UK’s first LGBTQ+ veterans memorial to be created

Minister for veterans affairs, Johnny Mercer with chair of Fighting With Pride Craig Jones.

Fighting with Pride has been awarded a grant to help create the UK’s first memorial to LGBTQ+ veterans, but the charity has called on the government to be quicker to repay the compensation promised.

The LGBTQ+ veterans charity, which campaigned to get justice for servicemen and women affected by the pre-2000 ban on homosexuality in the armed forces, has been awarded a £350,000 government grant to create the memorial at the National Memorial Arboretum in Staffordshire.

Up until 2000, LGBTQ+ people were banned from serving in the British military. Many veterans were court-martialled or forced to leave without a stable income or pension.

‘This memorial will be very important’

The chairperson of Fighting With Pride, Craig Jones, told PinkNews the memorial would honour those in the LGBTQ+ community “who were treated with great cruelty in the service of the United Kingdom”.

Jones added: “They stepped forward over many decades to serve at the frontline of operations all over the world, but were hunted down, dismissed and lost from the service. 

“Some were lost in battle. Others were lost because of the ban. This memorial will be very important to this group of amazing veterans and their families, and those who serve today in the armed forces.” 

The memorial is crucial for remembering the stories of veterans such as the Michael Howard, a captain in the Coldstream Guards who was awarded the Military Cross in 1944 for his gallantry in the Italian campaign, including at Salerno and during the bloody fighting at Monte Cassino, during the Second World War. 

In 1958, he met geography teacher Mark James and they began a relationship before entering into a civil partnership in 2006. He went on to be a prolific military historian.

Howard died in 2019 at the age of 97, but the memorial will honour veterans such as him and all those who showed “incredible bravery” after having “challenges unfairly placed in their path”, said Jones, who wants to ensure the design is representative and a place for peace and reflection.

The National Memorial Arboretum in Staffordshire.
A memorial to LGBTQ+ veterans will be built at The National Memorial Arboretum in Staffordshire. (National Memorial Arboretum)

Minister for Veterans’ Affairs Johnny Mercer said: “We are proud of our LGBT veterans and grateful for their service in defence of our nation, and I am pleased that Fighting With Pride will help to deliver a memorial to honour them.

“We are committed to delivering on the recommendations made by Lord Etherton in his independent review [published almost a year ago] at pace, and this memorial will take us one step closer to doing so.”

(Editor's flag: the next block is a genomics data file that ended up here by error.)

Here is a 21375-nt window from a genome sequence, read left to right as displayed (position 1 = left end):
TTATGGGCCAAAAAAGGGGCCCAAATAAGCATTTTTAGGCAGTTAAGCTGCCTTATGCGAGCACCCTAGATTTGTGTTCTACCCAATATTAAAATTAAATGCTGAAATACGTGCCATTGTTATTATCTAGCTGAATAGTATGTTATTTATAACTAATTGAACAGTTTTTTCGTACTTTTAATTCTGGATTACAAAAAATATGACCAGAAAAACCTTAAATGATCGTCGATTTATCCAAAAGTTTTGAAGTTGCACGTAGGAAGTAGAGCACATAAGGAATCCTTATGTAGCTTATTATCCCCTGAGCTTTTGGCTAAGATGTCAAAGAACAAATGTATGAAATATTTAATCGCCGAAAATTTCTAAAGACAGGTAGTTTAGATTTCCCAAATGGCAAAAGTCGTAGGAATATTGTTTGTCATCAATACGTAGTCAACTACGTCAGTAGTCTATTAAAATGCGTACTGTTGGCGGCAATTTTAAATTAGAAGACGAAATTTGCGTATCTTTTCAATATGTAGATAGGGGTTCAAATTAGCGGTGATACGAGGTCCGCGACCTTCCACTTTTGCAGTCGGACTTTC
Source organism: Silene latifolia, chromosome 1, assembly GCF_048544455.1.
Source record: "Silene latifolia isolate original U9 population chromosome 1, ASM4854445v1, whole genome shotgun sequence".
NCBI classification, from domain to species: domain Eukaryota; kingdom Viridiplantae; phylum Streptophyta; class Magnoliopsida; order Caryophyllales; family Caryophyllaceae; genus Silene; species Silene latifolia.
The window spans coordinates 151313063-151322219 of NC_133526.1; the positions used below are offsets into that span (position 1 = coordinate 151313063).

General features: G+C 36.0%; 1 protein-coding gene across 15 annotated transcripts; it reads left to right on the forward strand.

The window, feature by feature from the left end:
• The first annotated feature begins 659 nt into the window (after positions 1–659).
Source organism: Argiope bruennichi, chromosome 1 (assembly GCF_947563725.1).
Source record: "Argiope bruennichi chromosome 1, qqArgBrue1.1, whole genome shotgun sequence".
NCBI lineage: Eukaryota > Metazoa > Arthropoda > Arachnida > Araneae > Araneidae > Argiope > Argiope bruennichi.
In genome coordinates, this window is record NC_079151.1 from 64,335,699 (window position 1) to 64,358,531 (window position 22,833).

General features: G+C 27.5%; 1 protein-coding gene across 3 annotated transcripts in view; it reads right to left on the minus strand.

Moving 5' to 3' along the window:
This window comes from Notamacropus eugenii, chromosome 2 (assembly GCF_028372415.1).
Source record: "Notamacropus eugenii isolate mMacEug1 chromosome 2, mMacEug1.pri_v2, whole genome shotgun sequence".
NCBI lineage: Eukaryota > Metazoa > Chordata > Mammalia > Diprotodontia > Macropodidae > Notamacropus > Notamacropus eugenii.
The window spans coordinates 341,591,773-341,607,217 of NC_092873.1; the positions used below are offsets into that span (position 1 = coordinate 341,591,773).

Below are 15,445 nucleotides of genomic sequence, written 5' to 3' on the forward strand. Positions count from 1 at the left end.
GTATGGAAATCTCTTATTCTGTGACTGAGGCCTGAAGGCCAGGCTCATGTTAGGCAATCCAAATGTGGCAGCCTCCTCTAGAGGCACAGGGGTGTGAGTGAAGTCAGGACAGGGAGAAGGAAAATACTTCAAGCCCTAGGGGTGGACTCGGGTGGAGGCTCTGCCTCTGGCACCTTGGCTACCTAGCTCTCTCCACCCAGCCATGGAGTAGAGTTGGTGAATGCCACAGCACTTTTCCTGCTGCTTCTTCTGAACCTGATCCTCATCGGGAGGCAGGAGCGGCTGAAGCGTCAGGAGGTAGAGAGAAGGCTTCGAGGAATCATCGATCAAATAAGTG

So far, the government has completed 28 of the 49 recommendations put forward by the LGBT Veterans Independent Review, led by Lord Etherton.

The review recommended that an “appropriate financial award” should be made to veterans affected by the ban, with a maximum total of £50 million.

Jones said: “A great deal of work remains to be done to lift the veterans most affected by the ban from the poverty inflicted upon them after the loss of careers. Too many face crippling debt, poor housing, social isolation, and live with poor health and wellbeing. 2024 must be the year in which all 49 of Lord Etherton’s recommendations for reparation are delivered.”  

The review looked into the service and experience of all those LGBTQ+ men and women who served between 1967 and 2000.

‘Many veterans still feel deeply hurt and unhappy’

Ahmed Al-Nahhas, the head of the military claims team at solicitors Bolt Burdon Kemp, told PinkNews:”It is disappointing that many LGBTQ+ veterans who have been promised compensation by the government are still yet to receive [it], and I doubt what they will get will be fair. 

Many of these veterans lost their careers when they were banned from serving because of their sexuality. Many of them experienced shame, ridicule and financial difficulty as a result.

“They were left to suffer without support for many years. Understandably, many veterans still feel deeply hurt and unhappy about what they went through.” 

His firm “still hears from many individuals who are being harassed or bullied due to their sexuality in the armed forces”, despite the lifting of the ban. 

“The government needs to show it’s taking this issue seriously, but failing to compensate these veterans quickly or fully will unravel all the positive steps that have been taken,” Al-Nahhas added.

In parliament last July, prime minister Rishi Sunak apologised to LGBTQ+ veterans, calling the ban “an appalling failure of the British state”, and promised compensation.

Former defence secretary Ben Wallace, and chiefs of the services, have also apologised for the treatment of LGBTQ+ personnel.

The memorial is expected to be unveiled in May 2025.

Fighting With Pride Would like to hear from people for whom the memorial will be important. The charity can be emailed at [email protected] and there are more details of their work at

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